A) There are many cases when OSHA or other regulatory agencies do not require the use of PPE, but employers feel that it is still a good idea. In these situations, the employers certainly have the right to require the use of this type of equipment.
To determine whether or not you want to force the use of PPE, objectively weigh the benefits against any problems or inconveniences it may cause. Take some time to listen to the view points of the employees and see if it makes sense to put in this type of requirement. In some cases, it may be sufficient to provide the PPE, but make it optional. Other times, it is a good idea to make it mandatory to help ensure everyone is kept safe.
Q) Is Training Required for Personal Protection Equipment?
A) Whenever providing PPE to your employees, it is a good idea to also provide them with training. This will help ensure that they know how and when these items are to be worn. For simple items like hard hats and steel toed boots, the training can just take a minute or two. For more complex items like breathing masks and full protection suits, it is a good idea to go into more depth with the training.
The most important thing is that you want to make sure that the equipment is able to be used properly so that the employees aren’t actually exposed to more danger when they are using it.
Q) How do I keep PPE in proper working order?
A) Just like any other equipment, PPE can be damaged or get broken over time. It is important to make sure that all the PPE in the facility is in good working order, or it may actually cause more harm than good. Worn down equipment can give people a false sense of security that could lead to significant injuries.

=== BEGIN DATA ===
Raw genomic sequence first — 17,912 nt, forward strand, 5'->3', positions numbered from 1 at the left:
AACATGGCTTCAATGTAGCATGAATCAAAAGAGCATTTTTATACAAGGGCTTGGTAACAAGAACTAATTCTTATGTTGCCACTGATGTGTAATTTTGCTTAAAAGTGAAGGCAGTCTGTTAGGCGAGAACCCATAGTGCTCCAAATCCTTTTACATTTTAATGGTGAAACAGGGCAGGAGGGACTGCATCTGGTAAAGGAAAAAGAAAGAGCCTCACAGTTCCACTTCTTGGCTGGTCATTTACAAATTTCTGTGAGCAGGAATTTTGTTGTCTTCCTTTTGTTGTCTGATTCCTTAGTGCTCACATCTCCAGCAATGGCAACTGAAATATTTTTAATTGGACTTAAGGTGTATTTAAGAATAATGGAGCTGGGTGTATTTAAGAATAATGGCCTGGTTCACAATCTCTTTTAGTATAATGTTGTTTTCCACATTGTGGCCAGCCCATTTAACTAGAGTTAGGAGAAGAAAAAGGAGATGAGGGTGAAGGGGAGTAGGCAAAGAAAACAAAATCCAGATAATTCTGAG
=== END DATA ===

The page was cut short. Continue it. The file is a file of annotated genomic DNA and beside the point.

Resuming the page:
With this in mind, it is a good idea to inspect these items on a regular basis. The following are some key times when a good inspection should be done:
- After an Incident – If the PPE is actually used at some point, it should be inspected after the event is over. For example, if something falls and strikes a hard hat, it should be looked at to see if it is still in good enough shape to provide sufficient protection.
- On specific Dates – Setting an inspection schedule for each item is a good way to ensure it never goes too long without being looked at. Some items should be inspected monthly, while others can go annually. Setting a date for each item and sticking to it will help you to avoid problems.
- Set number of Uses – For equipment that is used on a regular basis, it can be a good idea to inspect it after every 50 uses, for example. Determine what number would be best, and then begin tracking their uses.
One of the best ways to keep track of any of these things is to simply use your industrial label maker (like this one) to print off the information from the previous inspection, and stick it right to the item. If that doesn’t work, you can place the label on the storage area where it is kept. These labels can make it very easy to keep track of all the inspections that have been done.
The point to this is that all PPE needs to be inspected in order to make sure it will still provide the protection that it is designed to. If there are any problems, it can be replaced or repaired before it leads to any injuries.
While these frequently asked questions can give you a good starting point, it is always good to take the time to learn as much as you can about the specific PPE that you have in your facility. The better the understanding you have, the better you can help keep everyone in the facility safe.
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- GHS Labeling – The Do’s and Don’ts
- Pipe Marking Tips and Tricks
- Emergency Spill Kits – 5 Things to Look for